There are a lot of accessories that you can buy or make to augment your astronomical adventures. Before you go buy a bunch of things you may not use, gain some experience first and then you will have a better idea of what you will need. Some of these accessories can run into the hundreds of dollars or more, so try to borrow them from someone for a bit to see if it would help. This is a list of just some of the accessories available. We aren’t advocating any as necessary nor are we promoting any brand names (where mentioned). We are focusing on accessories for visual astronomy and not on astrophotography. Many first time telescope buyers will buy a kit that includes everything you need to get started including some accessories.
Filters can significantly enhance what you see through an eye piece by blocking out unwanted light increasing contrast with the light waves, or colors, you are interested in. Filters help a great deal with deep space objects (DSOs) that emit light and as emission and planetary nebulas and are less useful for other DSOs like galaxies and star clusters. The reason is because emission and planetary nebula emit light in specific ranges of light while other DSO emit across a broader spectrum. The benefit of a narrow band filter will depend on a number of factors like how dark a site you are in, the seeing, and so forth. Agena Astro Products has an extensive article on filter types and uses that is worth reading. Broadband filters like so-called light pollution filters can help somewhat in suburban skies because they filter out wavelengths generated by common street lamps like low sodium bulbs, both with the proliferation of LED lights, the benefits of light pollution filters are somewhat reduced.
Polarizing filters that are either at a set light reduction or a variable polarizing filter can help bring out details on bright objects like the moon and planets. Anytime the moon is more than 1/4 it can be blinding to look at in a telescope and a polarizing filter knocks down the light levels and also removes light waves that are no parallel which enhances contrast and detail. The benefit of a variable polarizer is that you can get the benefits of polarization while reducing the loss of light which is useful with planets.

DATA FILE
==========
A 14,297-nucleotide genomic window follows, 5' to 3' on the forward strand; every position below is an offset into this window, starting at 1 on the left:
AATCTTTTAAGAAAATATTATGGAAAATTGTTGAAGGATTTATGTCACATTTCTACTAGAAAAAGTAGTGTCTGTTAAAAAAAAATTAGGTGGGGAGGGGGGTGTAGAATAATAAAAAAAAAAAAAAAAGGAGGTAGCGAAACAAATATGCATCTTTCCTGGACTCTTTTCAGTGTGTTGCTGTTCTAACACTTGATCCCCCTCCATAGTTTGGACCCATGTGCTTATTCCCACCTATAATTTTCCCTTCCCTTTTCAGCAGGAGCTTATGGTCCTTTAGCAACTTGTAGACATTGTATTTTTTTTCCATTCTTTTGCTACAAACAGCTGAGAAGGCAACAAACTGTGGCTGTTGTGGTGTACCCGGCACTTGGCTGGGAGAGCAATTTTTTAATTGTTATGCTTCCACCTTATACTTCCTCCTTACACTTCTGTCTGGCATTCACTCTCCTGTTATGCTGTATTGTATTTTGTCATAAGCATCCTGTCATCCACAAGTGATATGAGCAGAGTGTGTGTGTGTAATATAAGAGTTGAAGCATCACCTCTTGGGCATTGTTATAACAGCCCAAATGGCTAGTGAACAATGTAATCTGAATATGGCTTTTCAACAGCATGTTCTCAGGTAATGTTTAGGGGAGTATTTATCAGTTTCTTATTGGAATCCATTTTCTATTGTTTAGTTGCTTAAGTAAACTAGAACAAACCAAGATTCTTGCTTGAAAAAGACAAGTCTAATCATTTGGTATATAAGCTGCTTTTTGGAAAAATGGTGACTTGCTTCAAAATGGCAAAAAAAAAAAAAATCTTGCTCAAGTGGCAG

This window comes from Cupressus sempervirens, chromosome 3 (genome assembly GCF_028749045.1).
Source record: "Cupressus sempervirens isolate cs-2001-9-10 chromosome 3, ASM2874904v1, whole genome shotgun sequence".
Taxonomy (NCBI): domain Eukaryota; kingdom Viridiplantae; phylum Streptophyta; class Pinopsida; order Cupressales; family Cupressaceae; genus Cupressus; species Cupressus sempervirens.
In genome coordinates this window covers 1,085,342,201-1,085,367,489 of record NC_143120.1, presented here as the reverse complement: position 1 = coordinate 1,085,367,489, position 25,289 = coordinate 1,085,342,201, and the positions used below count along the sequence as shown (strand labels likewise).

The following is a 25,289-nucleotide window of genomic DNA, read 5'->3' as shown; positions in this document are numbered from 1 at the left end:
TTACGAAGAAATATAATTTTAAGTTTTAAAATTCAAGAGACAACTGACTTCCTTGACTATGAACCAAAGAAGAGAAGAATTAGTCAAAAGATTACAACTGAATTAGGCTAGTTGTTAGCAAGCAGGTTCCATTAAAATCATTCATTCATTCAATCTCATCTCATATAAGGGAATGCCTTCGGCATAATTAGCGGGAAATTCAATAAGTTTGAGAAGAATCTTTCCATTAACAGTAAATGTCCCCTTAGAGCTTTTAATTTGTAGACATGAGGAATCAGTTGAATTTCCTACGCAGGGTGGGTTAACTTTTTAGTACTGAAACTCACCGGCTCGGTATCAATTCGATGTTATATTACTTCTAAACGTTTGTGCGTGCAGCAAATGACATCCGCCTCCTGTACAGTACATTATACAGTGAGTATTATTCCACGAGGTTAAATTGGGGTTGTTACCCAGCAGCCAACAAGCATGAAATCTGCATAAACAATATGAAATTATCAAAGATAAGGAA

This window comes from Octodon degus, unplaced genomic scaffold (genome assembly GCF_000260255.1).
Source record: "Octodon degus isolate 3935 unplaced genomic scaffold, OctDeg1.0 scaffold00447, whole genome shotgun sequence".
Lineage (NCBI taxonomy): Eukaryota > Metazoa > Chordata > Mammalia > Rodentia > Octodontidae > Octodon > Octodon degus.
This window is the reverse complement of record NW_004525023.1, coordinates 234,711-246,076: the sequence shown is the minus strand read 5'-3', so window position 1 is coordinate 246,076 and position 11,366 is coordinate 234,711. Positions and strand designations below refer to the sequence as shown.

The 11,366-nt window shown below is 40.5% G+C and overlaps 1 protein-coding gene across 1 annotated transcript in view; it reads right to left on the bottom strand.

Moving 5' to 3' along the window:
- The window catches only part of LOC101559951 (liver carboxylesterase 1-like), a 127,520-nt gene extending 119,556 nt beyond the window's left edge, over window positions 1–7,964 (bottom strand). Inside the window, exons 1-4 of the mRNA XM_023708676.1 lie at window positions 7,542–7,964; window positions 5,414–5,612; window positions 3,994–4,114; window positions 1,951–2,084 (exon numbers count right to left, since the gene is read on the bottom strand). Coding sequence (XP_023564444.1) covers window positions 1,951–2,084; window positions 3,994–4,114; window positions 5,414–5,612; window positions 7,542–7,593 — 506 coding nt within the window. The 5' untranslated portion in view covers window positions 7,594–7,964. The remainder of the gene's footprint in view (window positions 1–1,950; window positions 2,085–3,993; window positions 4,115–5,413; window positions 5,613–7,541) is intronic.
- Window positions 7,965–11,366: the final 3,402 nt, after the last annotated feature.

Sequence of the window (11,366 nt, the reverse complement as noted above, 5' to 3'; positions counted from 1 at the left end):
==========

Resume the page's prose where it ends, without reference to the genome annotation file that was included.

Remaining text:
Solar filters can be used to use your telescope to look at the sun. Be sure to follow the instructions and if they are damaged in anyway, do use them. Looking at the sun through a scope with a damaged filter can lead to immediate retinal damage or blindness.
Viewing aids help us see objects in the sky and are often only needed for specific uses or requirements.
A Barlow lens is used to multiply the magnification of an existing eye piece. Using a special set of lens, a Barlow can double or triple the magnification of an eye piece. For example, a 2x Barlow can turn a 22mm EP into an 11mm. There will be some loss of image quality but its usually not noticeable. It’s a lower cost alternative to having EP’s at focal lengths you don’t often use such as short one for high magnification.
Focal reducers are the opposite of Barlows. Focal reducers use a series of lenses to artificially shorten the focal length of a telescope allowing for faster focal ratios which brightens objects and produces a wider field of view. Focal reducers are often used for astrophotography but with the growth of electronically assisted astronomy (EAA), focal reducers speed up image capture. For example, a 6.3 focal reducer can turn a F10 SCT into a F6.3. Focal reducers tend to be specific to a model of telescope.
Camera adapters are used to attach a DSLR to a telescope for astrophotography or EAA. Adapters usually have a tube that fits into the focuser and then an adapter that fits a specific type of camera such as a Canon or Nikon. You can also buy adapter kits that can be used with smartphones with some success.
Dew shields are heated or unheated tubes that are attach on the objective end of a telescope and help reduce the formation of dew by shielding the objective from cooling air currents. Dew shields can also increase contrast through the eye piece by blocking ambient light from entering the optical system. Because the rays entering the telescope from celestial objects are parallel, a dew shield won’t impact field of view.